Religious Discrimination Incidents Doubled in US Since 1997

Though a country whose First Amendment mandates the freedom of religious practice, the United States of America appears to be suffering from rising religious discrimination in the workplace.

According to statistics compiled by the Equal Employment Opportunity Commission, religious discrimination incidents have doubled over the past 13 years.

In 1997, there were 1,709 religious discrimination charges filed with the EEOC. In 2010, the most recent year on record, the number was 3,790.

"We cannot explain why claims of religious discrimination have increased. The EEOC has not conducted any studies and thus cannot provide any explanations for the increase," said Christine Nazer, spokesperson for the EEOC, in an interview with The Christian Post.

Workplace discrimination on the basis of religious belief is a violation of Title VII of the Civil Rights Act of 1964.

"The law also requires employers to reasonably accommodate the religious practices of an employee (or applicant), unless doing so would create an undue hardship on the employer," explained Nazer.

Alliance Defense Fund Senior Legal Counsel Kevin Theriot does not see the increase in workplace religious discrimination as a surprise, given social trends in American society.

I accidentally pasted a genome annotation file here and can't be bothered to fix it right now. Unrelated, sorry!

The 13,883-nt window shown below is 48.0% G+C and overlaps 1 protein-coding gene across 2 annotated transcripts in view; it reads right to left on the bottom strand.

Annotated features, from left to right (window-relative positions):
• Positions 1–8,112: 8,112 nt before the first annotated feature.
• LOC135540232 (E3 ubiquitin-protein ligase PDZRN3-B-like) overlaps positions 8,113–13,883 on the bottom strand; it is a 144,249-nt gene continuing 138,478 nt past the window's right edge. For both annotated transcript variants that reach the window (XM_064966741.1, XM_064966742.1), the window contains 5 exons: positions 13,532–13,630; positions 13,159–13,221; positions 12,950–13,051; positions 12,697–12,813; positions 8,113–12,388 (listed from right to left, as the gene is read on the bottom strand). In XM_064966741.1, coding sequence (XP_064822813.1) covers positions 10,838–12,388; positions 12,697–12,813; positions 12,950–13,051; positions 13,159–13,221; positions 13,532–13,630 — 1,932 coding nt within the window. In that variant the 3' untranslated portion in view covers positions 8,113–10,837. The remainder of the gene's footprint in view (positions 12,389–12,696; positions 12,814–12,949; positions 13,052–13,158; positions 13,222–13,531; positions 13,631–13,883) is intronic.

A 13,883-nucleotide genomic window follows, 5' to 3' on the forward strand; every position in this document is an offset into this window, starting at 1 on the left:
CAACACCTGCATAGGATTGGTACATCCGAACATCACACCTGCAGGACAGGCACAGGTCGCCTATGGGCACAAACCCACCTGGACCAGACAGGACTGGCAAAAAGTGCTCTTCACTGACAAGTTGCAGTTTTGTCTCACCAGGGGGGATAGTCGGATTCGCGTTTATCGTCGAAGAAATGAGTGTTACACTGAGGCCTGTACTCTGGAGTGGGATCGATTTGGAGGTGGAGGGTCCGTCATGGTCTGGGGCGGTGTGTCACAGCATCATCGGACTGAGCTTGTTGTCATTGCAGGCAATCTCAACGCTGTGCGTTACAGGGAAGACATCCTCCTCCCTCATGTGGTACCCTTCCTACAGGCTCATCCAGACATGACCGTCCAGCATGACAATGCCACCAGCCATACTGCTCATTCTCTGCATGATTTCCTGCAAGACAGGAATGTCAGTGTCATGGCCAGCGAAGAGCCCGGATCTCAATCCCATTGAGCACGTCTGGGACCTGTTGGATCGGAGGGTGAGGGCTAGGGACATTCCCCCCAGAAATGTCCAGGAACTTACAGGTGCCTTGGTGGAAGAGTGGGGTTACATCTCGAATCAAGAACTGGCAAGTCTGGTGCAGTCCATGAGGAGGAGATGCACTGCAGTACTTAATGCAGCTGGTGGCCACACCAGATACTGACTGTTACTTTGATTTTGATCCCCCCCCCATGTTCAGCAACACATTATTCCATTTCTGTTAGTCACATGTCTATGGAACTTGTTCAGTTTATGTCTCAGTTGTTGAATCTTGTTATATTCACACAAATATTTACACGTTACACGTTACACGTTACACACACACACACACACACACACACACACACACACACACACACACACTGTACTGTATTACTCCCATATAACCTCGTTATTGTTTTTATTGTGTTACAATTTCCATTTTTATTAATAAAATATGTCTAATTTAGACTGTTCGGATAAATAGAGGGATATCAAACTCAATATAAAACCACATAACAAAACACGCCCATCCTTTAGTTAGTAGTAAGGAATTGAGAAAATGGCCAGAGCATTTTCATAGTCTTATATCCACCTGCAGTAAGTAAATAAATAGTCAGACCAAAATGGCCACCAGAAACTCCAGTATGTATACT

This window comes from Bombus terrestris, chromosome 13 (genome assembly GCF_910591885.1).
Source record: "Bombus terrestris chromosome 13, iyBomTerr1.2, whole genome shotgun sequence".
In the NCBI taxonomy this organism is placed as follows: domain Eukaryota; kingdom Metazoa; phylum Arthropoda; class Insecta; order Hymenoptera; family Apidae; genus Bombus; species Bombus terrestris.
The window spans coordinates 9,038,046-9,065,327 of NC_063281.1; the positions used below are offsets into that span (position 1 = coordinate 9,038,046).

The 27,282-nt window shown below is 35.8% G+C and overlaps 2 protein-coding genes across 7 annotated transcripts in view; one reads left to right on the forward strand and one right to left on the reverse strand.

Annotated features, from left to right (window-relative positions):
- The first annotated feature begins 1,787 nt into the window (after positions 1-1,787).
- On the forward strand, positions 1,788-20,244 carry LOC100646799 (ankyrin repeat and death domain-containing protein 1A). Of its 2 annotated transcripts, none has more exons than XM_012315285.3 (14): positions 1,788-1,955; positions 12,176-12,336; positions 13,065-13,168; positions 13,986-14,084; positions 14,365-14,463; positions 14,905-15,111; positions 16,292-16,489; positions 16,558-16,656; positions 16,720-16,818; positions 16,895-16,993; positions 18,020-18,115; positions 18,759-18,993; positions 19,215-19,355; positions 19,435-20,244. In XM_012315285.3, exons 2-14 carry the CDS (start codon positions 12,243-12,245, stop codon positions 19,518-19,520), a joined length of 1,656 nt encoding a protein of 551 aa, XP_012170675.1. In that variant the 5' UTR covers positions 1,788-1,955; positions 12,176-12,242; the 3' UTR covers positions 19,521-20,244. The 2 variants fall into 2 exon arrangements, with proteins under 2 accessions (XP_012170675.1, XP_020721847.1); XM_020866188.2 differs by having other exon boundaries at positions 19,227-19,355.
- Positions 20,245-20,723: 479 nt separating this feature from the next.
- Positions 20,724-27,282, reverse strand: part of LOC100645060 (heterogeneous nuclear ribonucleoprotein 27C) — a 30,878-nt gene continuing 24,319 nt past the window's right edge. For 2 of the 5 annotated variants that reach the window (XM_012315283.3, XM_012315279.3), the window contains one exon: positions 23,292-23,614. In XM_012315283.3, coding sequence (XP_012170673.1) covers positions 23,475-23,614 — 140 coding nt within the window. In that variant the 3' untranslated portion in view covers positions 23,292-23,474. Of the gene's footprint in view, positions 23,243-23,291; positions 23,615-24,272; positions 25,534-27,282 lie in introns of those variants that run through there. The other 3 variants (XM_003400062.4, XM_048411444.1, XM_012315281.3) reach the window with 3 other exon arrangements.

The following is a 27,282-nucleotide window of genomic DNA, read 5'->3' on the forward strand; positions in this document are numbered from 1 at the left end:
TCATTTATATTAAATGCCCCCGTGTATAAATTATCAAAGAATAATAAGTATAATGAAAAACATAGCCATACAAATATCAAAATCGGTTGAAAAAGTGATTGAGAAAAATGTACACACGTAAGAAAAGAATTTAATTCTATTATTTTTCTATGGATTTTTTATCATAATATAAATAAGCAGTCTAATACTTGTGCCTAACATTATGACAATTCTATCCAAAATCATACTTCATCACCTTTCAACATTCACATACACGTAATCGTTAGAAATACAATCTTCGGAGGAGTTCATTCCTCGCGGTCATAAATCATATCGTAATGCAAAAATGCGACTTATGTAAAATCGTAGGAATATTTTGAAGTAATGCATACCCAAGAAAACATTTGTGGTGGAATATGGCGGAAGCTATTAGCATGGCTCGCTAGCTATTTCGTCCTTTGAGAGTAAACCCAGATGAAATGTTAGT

"There is a general increase in the secularization of society, and a correspondingly broadening acceptance of the misguided concept that religion is something that should be kept behind closed doors. Many believe that one's religious beliefs should not affect the workplace at all," said Theriot in an interview with The Christian Post.

Theriot also noted that oftentimes employers do not accommodate individuals who believe their faith should influence the whole of their lives, including work.

"We receive many calls from evangelicals and devout Catholics whose employers either require them not to mention their faith at work at all, or insist that they perform work tasks that conflict with their faith such as affirm homosexual behavior or participate in abortions," said Theriot.

Another possible factor for this increase in religious discrimination may come from what the American Civil Liberties Union described in a 2011 feature as "a disturbing wave of bigotry and outright hostility," particularly toward Muslims.

"From religiously motivated discrimination and attacks on existing and proposed Islamic centers to misguided congressional hearings, Muslims in America are being unfairly targeted simply for exercising their basic constitutional right to religious liberty," reads the feature on their website.

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